“Seen from space, few other dormant volcanoes look as exotic and spectacular as Waw an Namus,” says NASA’s Earth Observatory. From high above, the volcano is clear to see in the Sahara. It’s surrounded by a smudge of dark basaltic ash and tephra, which extends between six and 12 miles around the central caldera in stark contrast to the surrounding desert. And inside the caldera lie three glinting lakes surrounded by flecks of green.
Approaching by foot, visitors to this remote location first walk through the moonscape of the ash and tephra. At the heart of this peculiar landscape is the two-mile-wide, 330-feet-deep caldera, with a 460-feet-high post-caldera scoria cone near its center. Once at the caldera rim, a strange sight awaits: three lakes, and a few smaller bodies of water, lie on the floor of the caldera, surrounded by palms, reeds, and swamp vegetation.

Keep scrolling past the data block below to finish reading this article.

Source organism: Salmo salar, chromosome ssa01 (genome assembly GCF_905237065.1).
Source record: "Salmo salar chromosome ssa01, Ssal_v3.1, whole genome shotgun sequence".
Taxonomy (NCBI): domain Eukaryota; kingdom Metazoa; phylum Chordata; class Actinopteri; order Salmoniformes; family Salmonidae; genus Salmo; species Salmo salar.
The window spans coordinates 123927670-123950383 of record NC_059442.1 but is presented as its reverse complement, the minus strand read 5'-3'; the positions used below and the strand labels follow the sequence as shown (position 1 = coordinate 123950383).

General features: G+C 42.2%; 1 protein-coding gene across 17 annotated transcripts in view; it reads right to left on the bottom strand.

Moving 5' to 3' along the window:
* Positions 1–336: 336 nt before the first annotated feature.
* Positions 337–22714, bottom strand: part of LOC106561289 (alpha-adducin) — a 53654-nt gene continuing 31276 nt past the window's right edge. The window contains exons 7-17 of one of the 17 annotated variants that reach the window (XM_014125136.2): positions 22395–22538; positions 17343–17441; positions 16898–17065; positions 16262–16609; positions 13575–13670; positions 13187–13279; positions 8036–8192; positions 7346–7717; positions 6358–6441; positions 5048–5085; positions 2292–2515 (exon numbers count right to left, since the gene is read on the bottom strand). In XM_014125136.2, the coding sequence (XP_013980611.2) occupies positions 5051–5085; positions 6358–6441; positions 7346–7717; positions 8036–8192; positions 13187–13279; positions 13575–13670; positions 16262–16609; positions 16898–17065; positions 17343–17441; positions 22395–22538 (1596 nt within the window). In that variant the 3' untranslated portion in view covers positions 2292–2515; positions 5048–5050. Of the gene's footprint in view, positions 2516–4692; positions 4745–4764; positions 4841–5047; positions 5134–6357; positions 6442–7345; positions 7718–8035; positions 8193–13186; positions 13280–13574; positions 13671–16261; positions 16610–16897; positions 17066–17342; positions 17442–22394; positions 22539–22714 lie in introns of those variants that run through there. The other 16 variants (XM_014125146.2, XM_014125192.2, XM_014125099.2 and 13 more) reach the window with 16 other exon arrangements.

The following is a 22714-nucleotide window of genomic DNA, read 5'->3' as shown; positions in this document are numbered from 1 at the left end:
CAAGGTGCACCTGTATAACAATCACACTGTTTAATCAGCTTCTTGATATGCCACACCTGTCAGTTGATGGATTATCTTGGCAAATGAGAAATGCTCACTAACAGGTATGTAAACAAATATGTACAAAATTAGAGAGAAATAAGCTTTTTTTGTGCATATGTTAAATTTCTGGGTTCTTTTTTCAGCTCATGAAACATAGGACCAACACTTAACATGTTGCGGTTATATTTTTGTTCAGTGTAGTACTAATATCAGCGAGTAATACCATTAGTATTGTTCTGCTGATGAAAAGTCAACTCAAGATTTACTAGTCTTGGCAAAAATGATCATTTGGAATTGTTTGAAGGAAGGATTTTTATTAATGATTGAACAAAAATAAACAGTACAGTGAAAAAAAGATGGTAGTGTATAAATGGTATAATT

Much of the water within the caldera is warm and saline, but some bodies of freshwater do exist. Waw an Namus, therefore, has long been an important stop for caravans traveling across this otherwise parched and isolated part of the Sahara.
But Waw an Namus isn’t the most inviting of campgrounds for one particular reason: mosquitoes, and lots of them. The name itself translates to “Crater of Mosquitos,” and visitors are well-advised to camp outside the caldera unless they are well prepared with mosquito nets and a serious supply of repellent. The mosquitoes of Waw an Namus don’t often have the chance to feed on fresh blood, so when they do, they don’t hold back.
Questions remain regarding the formation of Waw an Namus. Volcanism in the Sahara isn’t fully understood and various theories exist to explain the presence of volcanoes like Waw an Namus. Its age, too, is open to debate. The central cone looks relatively young, suggesting it may have been formed as recently as a few thousand years ago. The arid climate of the region, however, may be masking the volcano’s true age.